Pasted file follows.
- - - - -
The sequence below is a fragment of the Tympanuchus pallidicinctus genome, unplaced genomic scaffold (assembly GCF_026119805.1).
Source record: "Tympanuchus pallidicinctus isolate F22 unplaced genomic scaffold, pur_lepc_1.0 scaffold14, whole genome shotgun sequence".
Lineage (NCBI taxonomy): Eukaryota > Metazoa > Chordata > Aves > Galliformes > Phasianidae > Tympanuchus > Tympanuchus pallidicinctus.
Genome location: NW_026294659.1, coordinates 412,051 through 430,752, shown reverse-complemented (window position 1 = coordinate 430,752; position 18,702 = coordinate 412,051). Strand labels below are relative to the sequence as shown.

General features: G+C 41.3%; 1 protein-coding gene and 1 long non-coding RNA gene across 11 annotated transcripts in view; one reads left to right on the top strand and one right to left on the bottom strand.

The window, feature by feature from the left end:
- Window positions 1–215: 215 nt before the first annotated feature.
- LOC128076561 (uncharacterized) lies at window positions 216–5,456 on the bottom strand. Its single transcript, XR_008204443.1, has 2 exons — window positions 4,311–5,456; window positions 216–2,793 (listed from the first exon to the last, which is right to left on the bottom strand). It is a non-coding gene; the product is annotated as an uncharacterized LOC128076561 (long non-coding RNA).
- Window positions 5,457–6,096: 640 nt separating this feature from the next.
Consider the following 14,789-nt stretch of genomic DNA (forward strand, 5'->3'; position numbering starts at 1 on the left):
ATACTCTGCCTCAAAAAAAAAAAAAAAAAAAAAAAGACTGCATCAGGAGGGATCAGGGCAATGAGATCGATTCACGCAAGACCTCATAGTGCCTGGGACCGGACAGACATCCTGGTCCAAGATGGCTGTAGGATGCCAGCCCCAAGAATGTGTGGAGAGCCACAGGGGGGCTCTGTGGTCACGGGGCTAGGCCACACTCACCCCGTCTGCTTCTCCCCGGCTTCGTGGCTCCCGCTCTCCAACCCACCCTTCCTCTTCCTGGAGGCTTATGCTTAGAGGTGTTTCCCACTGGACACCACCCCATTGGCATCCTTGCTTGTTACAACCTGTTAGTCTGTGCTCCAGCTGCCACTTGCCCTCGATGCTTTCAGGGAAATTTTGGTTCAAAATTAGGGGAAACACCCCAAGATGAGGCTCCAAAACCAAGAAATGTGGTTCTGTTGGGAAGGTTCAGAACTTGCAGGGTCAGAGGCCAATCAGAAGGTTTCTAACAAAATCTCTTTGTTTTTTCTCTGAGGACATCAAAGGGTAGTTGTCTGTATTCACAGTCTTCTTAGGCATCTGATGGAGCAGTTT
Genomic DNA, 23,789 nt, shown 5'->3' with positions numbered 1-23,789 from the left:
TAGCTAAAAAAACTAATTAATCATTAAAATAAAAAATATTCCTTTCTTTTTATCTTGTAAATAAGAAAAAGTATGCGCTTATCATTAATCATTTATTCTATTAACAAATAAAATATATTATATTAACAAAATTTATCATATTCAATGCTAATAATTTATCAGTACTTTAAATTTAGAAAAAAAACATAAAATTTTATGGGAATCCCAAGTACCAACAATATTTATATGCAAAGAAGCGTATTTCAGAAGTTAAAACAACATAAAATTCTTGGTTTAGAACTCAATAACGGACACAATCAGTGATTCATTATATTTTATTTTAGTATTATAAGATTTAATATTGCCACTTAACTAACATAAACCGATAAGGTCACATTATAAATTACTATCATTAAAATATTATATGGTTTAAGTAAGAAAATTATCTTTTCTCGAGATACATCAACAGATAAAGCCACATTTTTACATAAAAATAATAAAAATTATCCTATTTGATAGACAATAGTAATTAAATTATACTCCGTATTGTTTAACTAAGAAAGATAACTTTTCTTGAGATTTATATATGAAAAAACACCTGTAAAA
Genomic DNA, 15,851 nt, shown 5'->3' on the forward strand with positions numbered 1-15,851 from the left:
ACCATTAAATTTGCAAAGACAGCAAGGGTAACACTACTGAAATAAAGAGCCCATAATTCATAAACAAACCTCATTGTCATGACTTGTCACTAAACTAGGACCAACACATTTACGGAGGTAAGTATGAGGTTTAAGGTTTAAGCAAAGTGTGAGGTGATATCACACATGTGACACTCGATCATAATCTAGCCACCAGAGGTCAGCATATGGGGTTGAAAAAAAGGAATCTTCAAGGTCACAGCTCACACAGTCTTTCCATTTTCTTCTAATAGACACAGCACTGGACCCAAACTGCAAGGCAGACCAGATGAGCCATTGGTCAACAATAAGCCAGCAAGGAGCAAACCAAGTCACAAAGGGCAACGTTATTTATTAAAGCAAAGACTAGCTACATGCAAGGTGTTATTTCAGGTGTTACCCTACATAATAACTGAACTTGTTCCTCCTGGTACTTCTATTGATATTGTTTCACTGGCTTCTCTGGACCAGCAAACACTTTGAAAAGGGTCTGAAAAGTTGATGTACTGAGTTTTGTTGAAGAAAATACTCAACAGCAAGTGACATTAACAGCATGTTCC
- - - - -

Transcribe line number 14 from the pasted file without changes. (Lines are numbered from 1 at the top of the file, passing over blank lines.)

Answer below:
Genomic DNA, 15,851 nt, shown 5'->3' on the forward strand with positions numbered 1-15,851 from the left: